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This past summer, two professors in the Department of Engineering Technology and Industrial Distribution at Texas A&M University participated in programs to help teachers and two-year college faculty learn more about general and automated manufacturing.

Drs. Wayne Hung and Shen-Jen “Tony” Hsieh, professors in the Manufacturing and Mechanical Engineering Technology (MMET) program, each combined classroom and hands-on manufacturing education with educators from the area as well as across the nation.

Hung Profile Pic“How do we get people interested in manufacturing? This was the crucial question that spurred the creation of his program,” said Hung.

Five high school teachers from the Bryan-College Station and Houston areas were provided professional, intensive training on general manufacturing over two weeks and took the knowledge learned back to their schools to share with students.

“Most of [the teachers] have some machines in their schools, but they do not always know how to operate them,” says Hung. “Now they can not only know how to use them, but also implement what they learned in the program.”Funding from the Gene Haas Foundation allowed teachers to attend Hung’s program at no cost. Additionally, the organization will help implement what teachers learned to their classrooms and curriculum back home.

MMET HS Story Pic 1On Oct. 7, the teachers from Hung’s program will have an opportunity to bring their students to campus and participate in Manufacturing Day – a nationwide celebration of modern manufacturing meant to inspire the next generation of manufacturers. There will also be a mini-competition between teams that will allow students to implement what their teachers learned from the program.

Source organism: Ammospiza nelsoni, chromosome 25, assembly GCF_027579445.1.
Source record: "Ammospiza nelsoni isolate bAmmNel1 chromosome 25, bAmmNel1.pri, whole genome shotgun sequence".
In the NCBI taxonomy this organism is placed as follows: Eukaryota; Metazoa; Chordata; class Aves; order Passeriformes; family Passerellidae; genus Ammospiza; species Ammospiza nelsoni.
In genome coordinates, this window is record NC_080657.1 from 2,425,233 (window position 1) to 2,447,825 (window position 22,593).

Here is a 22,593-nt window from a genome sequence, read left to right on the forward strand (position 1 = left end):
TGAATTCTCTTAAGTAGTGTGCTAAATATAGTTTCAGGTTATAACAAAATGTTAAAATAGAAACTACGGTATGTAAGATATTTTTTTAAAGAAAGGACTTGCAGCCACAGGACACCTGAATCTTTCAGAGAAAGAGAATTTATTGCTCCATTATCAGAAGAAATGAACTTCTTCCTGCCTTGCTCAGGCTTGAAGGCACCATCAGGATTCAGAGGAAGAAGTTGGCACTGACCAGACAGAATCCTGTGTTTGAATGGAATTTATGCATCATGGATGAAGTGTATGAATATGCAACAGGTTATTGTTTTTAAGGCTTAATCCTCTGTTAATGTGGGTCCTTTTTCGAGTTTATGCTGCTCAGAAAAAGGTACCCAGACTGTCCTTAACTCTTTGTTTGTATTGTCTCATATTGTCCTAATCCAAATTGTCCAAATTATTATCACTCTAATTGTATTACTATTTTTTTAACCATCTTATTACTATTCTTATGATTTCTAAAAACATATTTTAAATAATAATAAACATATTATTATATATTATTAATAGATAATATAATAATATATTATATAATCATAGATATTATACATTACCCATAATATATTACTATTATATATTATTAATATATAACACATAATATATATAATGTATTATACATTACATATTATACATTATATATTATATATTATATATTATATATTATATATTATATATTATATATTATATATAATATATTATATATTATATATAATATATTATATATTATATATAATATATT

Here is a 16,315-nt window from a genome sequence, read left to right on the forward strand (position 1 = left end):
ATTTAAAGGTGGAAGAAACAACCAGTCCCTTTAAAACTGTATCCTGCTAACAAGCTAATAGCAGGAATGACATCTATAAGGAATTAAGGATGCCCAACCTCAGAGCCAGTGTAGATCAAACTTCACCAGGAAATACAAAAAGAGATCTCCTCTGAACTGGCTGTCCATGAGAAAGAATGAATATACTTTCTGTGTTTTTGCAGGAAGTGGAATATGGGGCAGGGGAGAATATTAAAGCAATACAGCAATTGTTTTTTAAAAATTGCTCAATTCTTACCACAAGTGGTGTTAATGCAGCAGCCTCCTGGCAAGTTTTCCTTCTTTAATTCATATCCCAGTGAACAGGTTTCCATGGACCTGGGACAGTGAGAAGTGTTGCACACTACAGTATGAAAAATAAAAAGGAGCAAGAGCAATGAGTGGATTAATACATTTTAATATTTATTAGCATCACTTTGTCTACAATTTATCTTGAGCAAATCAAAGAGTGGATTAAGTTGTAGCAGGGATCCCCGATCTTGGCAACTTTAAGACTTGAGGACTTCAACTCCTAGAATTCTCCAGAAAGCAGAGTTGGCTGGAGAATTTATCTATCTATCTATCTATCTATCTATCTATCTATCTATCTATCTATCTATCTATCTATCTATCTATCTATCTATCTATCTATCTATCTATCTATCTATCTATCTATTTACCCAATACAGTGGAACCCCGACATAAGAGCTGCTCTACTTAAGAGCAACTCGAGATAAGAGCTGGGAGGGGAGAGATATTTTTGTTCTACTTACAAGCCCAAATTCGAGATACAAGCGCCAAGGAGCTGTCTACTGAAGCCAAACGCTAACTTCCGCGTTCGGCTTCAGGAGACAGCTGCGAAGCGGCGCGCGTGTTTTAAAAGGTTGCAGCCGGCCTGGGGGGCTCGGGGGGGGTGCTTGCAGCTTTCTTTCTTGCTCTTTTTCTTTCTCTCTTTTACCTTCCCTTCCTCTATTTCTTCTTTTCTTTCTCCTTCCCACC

Hsieh’s program, “Research Experiences for High School and Two-Year College Faculty in Mechatronics, Robotics and Industrial Automation,” lasted six weeks during June and July on the Texas A&M campus and was funded by the National Science Foundation (NSF).

Designated as a Research Experiences for Teachers (RET) site by the NSF, 10 participating high school and two-year college faculty members were provided a weekly stipend and engaged in a research project with faculty mentors, attended special topic presentations and site tours and developed an instructional module to teach a topic related to their research.


Hsieh was responsible for the industrial automation aspect of the program, working alongside six faculty members from other departments to provide a diverse array of expertise.   

MMET HS Story Pic 2

“The teachers had to develop a lesson plan to be implemented into their classroom based on their research experience,” said Hsieh. “Several participants from last year’s program were able to publish their research through ASEE, the American Society for Engineering Education. We want to demonstrate that their work is not just for the classroom, but that it is being recognized at a higher academic level.”

This summer marked the program’s third year; in the spring, teachers who participated in the program will have an opportunity to bring some of their students and present the results of implementing their created lesson plan.

Both Hung and Hsieh’s summer efforts exemplify the commitment to community outreach and dynamic research that ETID faculty are known for. 

“We bridge the gap,” says Hsieh. “By making an impression with these teachers, their students get an idea of what ETID does and it sparks an intense interest in our programs.”